Cisneros v. Sanchez

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Sanchez vs Cisneros

I thought I might clarify an important legal issue on this case. This case was in fact removed to the United State District Court on the grounds that Section 230 of the Communications Decency Act (47 U.S.C. § 230(c))protected the Defendant from liability. The reason the Federal Judge remanded this case was not because plaintiff was making state law claims, but rather because the Defendant was being sued as the actual author of the defamation. Sanchez was not sued merely for hosting a website. The plaintiffs were able to prove Sanchez used multiple alias names on his site. Sanchez settled this case after the Defendants were able to trace the ip number for the defamatory posting to Sanchez personal laptop computer. This case therefore does not stand for the proposition that an internet service provider can be sued for simply providing a website. I agree that this would, as a matter of public policy, be a very bad idea. Hope this clarifies the Courts' ruling.
Mark Sossi

Ruling on Motion to Remand

Actually, the district court's ruling was a combination of the two rationales mentioned above (although one is arguably dicta).  It is black letter law that removal is not proper based on a federal defense.  But, as the district court explained, removal may be proper in rare cases where a federal law "completely preempts" a state law claim under the Franchise Tax, Avco, and Taylor line of Supreme Court cases.

In this case, the district court found that § 230 did not "completely preempt" Cisneros' state law defamation claim because the language in § 230(e)(3) leaves room for consistent state laws to operate and because Congress provided for no alternative federal claim to replace state law claims. The court therefore ruled that "[a]ny preemptive effect the CDA may have only rises to the level of a defense to certain causes of action, which is insufficient to support removal jurisdiction." See Cisneros v. Sanchez, 403 F. Supp. 2d 588, 593 (S.D. Tex. 2005).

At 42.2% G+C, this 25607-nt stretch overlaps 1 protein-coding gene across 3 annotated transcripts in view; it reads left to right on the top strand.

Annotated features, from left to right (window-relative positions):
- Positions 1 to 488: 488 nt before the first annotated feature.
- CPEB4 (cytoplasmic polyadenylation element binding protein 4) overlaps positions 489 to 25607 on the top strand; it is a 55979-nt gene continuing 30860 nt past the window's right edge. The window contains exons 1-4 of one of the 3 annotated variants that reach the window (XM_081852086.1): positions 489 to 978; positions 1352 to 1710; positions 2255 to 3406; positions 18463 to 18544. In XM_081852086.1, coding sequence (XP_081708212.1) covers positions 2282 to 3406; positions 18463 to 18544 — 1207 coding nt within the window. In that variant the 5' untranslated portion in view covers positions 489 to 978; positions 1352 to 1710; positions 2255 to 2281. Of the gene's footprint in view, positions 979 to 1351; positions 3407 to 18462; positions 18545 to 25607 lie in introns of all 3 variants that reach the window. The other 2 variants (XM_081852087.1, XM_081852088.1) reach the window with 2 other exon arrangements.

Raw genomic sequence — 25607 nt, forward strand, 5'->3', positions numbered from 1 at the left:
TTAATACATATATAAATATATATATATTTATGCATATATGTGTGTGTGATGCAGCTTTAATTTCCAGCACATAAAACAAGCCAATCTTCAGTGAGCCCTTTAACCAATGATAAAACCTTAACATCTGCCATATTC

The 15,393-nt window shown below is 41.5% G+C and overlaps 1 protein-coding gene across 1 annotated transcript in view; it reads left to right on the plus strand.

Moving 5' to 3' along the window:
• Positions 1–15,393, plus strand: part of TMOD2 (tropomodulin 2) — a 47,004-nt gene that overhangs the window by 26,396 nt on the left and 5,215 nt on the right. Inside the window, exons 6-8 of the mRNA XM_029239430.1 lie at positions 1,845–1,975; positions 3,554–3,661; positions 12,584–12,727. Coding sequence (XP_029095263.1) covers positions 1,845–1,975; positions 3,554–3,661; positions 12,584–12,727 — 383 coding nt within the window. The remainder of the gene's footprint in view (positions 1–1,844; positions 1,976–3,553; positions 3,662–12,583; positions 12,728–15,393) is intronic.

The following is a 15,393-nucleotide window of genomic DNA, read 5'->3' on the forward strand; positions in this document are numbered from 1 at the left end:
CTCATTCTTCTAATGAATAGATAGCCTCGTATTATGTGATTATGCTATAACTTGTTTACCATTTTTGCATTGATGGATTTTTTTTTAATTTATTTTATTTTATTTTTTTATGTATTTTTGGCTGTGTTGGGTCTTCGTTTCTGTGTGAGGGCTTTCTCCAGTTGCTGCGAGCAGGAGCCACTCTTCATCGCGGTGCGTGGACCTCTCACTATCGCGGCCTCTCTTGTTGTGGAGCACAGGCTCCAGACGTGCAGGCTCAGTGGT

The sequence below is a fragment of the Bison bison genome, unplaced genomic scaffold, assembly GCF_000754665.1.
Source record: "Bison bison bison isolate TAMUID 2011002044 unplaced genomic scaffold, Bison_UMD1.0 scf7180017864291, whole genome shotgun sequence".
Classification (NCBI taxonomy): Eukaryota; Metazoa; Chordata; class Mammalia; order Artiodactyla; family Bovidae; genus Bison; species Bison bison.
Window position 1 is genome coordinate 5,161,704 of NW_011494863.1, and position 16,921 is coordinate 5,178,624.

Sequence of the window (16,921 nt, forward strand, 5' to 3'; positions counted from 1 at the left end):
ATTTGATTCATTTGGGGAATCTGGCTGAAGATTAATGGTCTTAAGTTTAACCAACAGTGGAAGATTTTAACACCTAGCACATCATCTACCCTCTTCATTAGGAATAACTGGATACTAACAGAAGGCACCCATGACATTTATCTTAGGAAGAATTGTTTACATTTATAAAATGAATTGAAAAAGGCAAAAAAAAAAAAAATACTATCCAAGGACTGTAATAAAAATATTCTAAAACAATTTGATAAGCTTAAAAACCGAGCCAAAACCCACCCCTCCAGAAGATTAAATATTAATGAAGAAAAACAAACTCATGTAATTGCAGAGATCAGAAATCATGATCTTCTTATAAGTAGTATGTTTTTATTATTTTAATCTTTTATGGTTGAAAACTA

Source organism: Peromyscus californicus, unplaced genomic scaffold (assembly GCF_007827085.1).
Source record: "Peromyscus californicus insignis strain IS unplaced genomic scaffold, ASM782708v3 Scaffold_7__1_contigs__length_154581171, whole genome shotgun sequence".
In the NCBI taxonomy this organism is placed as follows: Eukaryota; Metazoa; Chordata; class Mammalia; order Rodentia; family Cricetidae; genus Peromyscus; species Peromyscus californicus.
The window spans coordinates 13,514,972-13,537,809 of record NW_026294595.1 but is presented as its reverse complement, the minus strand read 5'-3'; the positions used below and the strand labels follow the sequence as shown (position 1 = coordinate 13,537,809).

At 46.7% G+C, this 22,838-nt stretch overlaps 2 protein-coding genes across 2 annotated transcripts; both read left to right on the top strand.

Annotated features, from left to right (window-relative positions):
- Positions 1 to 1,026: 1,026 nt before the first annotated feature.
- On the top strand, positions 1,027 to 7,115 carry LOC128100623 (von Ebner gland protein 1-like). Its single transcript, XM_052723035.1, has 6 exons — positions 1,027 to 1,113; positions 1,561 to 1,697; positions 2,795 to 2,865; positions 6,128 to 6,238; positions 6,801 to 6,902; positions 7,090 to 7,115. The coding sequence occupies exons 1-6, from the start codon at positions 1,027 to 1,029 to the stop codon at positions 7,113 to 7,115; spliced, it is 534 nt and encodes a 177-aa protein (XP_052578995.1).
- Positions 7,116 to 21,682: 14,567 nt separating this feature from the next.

Confusingly, the court also indicated that § 230(c)(1) did not bar Cisneros' claims because the complaint alleged that Sanchez wrote the posts himself, see 590, 592 n.1, 593, though it is difficult to see why a federal court should be opining on the merits of a federal defense in the course of deciding whether or not it has subject-matter jurisdiction. The justification may be that the court wanted to buttress its argument that state law defamation claims—especially those consistent with § 230(c)(1) like this one—are not completely displaced by Section 230, as is true of certain ERISA and collective bargaining-related claims.